Summer’s muggy heat is easing up. Fall is here. You can feel a certain coolness in the evenings now. We’re definitely transitioning from summer in to fall, the start of our winter growing season.
It’s time to dig! …well, figuratively speaking, that is, if you’re in the “Krome Gravelly Soils”, as the USGS euphemistically classifies our solid limestone rock base, with its light dusting of soil on top.
Large commercial farms, and some small farms, hire the services of a ‘rock plow’ to break up the rock and release the soil trapped in the many pores characteristic of limestone. The rock plow is a big yellow bulldozer, specially equipped with a big solid steel ‘plow tip’. It’s mounted on the front of the machine. The plow is run repeatedly back and forth across a field, each time ‘slicing’ and breaking up a thin layer of rock and loosing the soil to a depth of about 6 or 8 inches. This becomes the planting media for the year’s crops. Many growers repeat this process every year or two. The rock plow was patented in 1943 by two local growers – check out the patent record here.
Unlike organic growers, chemical growers treat the land not as living soil, but as a substrate to hold plant roots, expecting to add everything the plant needs for survival. This is because limestone is alkaline (has a high pH), and plant nutrients are more tightly bound in the soil and not as readily available to plants. This is where organic matter, microorganisms, and the soil chemistry immediately around the plant’s root hairs comes into play.
One of the basic tenets of an organic farm is nurturing the life of the soil. So organic farmers use techniques such as composting and cover crops to help build organic matter and provide a good environment for soil microorganisms to flourish. In a healthy soil, the ‘bad’ bugs and fungi are kept under control by ‘good’ bugs and fungi, in a natural balance. This also helps maintain more acidic conditions in the immediate area around the plant’s root hairs, where all the nutrient absortion action takes place.
A good compost pile goes a long way toward recycling nutrients, reducing the size of our landfill, and buildingup soil health. This process can go on year-round. Cover crops are used with several goals – reducing weeds during the off-season, building up organic matter, and, depending or the cover crop used, reducing some pests and diseases.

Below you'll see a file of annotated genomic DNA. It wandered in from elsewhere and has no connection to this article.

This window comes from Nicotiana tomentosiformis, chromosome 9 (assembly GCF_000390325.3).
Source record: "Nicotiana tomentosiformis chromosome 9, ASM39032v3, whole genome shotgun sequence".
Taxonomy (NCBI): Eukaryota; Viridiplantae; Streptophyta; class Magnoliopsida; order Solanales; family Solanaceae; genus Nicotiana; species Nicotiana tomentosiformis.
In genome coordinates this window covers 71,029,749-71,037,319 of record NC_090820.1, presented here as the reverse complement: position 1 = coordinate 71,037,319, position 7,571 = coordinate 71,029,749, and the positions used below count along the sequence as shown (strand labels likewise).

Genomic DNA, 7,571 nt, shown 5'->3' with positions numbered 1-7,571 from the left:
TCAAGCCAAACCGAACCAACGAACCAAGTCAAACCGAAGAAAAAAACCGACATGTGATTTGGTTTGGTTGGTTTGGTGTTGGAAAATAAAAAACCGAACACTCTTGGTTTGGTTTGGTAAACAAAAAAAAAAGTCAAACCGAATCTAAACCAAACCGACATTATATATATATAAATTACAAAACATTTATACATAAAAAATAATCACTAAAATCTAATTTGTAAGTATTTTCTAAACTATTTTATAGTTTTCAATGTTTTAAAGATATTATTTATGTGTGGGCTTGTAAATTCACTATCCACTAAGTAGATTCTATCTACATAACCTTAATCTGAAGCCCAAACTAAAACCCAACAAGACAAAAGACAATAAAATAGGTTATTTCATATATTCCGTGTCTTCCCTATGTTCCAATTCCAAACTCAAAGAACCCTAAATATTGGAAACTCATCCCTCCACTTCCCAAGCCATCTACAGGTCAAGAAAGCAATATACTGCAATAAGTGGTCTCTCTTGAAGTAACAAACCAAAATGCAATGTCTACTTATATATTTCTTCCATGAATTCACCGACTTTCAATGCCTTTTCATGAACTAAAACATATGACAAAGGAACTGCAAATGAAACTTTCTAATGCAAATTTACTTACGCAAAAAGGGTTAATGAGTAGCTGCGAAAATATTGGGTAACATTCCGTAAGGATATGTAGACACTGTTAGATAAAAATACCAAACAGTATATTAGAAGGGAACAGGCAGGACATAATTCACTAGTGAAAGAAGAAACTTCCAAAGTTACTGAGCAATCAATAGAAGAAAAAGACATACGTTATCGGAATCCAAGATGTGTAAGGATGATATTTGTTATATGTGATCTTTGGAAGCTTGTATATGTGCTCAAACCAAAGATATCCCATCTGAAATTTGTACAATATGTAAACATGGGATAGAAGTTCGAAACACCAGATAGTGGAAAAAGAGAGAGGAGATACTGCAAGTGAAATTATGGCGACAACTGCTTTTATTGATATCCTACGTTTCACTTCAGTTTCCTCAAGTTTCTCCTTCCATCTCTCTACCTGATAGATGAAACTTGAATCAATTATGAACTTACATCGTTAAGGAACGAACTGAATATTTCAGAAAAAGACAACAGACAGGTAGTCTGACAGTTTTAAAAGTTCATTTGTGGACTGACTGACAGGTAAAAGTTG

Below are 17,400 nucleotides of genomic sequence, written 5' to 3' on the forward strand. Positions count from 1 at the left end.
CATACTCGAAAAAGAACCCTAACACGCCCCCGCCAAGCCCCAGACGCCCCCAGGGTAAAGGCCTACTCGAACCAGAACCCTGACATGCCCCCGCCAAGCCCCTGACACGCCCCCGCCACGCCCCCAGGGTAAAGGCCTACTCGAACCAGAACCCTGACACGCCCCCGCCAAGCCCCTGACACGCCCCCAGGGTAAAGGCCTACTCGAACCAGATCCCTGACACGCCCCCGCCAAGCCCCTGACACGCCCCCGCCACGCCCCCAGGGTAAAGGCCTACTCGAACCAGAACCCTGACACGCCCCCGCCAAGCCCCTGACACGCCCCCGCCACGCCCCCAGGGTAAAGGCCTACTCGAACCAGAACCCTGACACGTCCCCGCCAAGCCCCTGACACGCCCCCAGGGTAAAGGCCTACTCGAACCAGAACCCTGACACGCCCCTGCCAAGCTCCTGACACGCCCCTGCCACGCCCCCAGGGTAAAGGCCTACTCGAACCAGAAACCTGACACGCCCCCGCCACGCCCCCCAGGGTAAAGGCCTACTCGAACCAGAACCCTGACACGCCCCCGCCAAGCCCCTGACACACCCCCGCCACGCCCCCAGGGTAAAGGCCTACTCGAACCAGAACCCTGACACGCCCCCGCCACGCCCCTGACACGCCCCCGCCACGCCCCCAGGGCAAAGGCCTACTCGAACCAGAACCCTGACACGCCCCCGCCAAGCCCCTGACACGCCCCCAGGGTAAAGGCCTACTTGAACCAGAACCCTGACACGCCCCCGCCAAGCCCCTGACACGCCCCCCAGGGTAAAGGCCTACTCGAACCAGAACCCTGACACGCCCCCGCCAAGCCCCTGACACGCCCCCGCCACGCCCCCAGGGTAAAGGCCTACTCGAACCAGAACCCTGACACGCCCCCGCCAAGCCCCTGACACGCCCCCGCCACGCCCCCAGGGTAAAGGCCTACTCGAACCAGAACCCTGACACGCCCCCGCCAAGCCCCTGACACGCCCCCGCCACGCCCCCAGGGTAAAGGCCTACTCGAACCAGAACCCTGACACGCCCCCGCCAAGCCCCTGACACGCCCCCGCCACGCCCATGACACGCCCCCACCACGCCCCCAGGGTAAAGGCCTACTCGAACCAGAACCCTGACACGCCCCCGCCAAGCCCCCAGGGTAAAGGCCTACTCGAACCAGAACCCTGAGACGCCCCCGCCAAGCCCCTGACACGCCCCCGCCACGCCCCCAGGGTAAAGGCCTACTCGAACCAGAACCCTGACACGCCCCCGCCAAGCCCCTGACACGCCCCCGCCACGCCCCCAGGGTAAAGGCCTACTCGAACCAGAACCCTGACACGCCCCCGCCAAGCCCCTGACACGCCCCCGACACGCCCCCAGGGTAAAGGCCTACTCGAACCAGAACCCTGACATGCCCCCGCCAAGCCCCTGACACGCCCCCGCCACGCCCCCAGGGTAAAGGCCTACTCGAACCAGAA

Here in South Florida, we don’t grow many vegetable crops in the summer. Heck, we don’t even want to be outdoors much in the summer (except maybe at the beach). It gets pretty grueling out there in mid-summer. Although some things grow well in summertime, like okra, cowpeas and their relatives, and bitter melon, to name a few, most of the common food crops we like to eat will not. Cover crops are the perfect solution, and at Bee Heaven Farm we take full advantage of them.
So, having sowed our SudeX sorghum-sudangrass hybrid cover crop seed back in June, we sat back (not really – we were busy with our avocado crop, catching up on paperwork and other sundy tasks). After a false start & reseeding due to a period of no rain, it grew to about 6 feet tall. Then it was time to mow it down and till it in.
But wait! The rains were in full summer monsoon mode. The soils were completely saturated. You can’t work the soil when it’s in that condition, or you will kill the soil life and destroy its structure (tilth – see last year’s post). So we waited, increasingly anxoiusly, until we had 3 days with no rain. Luckily, these same limestone soils drain very well, and finally, this past weekend, we were able to mow the cover crop down. We finished tilling yesterday. Now we wait for a week or so, to allow weed seeds to germinate. Then we’ll till one more time, form up the beds, put in the irrigation, and plant them seeds!
In the meantime, we’re preparing the plant starts, for transplanting and for our annual heirloom tomato starts sale at FTG’s Edible Garden Festival October 23-24. See you there!